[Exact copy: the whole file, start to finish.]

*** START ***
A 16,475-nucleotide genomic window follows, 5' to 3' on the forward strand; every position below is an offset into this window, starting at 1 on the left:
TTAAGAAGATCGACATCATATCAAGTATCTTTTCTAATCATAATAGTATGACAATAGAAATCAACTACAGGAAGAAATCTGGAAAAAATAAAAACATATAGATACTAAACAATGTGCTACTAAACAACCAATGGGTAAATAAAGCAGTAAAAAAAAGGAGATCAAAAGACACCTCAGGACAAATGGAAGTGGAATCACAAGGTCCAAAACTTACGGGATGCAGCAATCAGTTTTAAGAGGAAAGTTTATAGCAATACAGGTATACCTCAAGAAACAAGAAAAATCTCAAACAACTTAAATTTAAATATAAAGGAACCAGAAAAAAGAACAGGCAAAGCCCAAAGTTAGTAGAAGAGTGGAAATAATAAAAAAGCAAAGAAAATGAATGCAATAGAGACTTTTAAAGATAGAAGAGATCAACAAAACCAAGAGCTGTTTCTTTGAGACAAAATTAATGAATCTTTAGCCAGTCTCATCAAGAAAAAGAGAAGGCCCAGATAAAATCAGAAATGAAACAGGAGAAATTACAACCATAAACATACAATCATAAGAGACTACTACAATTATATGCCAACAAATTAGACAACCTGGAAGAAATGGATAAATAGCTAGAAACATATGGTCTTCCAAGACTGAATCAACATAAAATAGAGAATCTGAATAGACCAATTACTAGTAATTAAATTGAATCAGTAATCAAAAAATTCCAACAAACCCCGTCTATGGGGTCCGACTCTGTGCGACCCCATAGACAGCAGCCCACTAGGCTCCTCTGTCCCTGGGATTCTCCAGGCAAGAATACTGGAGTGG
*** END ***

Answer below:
A 16,475-nucleotide genomic window follows, 5' to 3' on the forward strand; every position below is an offset into this window, starting at 1 on the left:
TTAAGAAGATCGACATCATATCAAGTATCTTTTCTAATCATAATAGTATGACAATAGAAATCAACTACAGGAAGAAATCTGGAAAAAATAAAAACATATAGATACTAAACAATGTGCTACTAAACAACCAATGGGTAAATAAAGCAGTAAAAAAAAGGAGATCAAAAGACACCTCAGGACAAATGGAAGTGGAATCACAAGGTCCAAAACTTACGGGATGCAGCAATCAGTTTTAAGAGGAAAGTTTATAGCAATACAGGTATACCTCAAGAAACAAGAAAAATCTCAAACAACTTAAATTTAAATATAAAGGAACCAGAAAAAAGAACAGGCAAAGCCCAAAGTTAGTAGAAGAGTGGAAATAATAAAAAAGCAAAGAAAATGAATGCAATAGAGACTTTTAAAGATAGAAGAGATCAACAAAACCAAGAGCTGTTTCTTTGAGACAAAATTAATGAATCTTTAGCCAGTCTCATCAAGAAAAAGAGAAGGCCCAGATAAAATCAGAAATGAAACAGGAGAAATTACAACCATAAACATACAATCATAAGAGACTACTACAATTATATGCCAACAAATTAGACAACCTGGAAGAAATGGATAAATAGCTAGAAACATATGGTCTTCCAAGACTGAATCAACATAAAATAGAGAATCTGAATAGACCAATTACTAGTAATTAAATTGAATCAGTAATCAAAAAATTCCAACAAACCCCGTCTATGGGGTCCGACTCTGTGCGACCCCATAGACAGCAGCCCACTAGGCTCCTCTGTCCCTGGGATTCTCCAGGCAAGAATACTGGAGTGG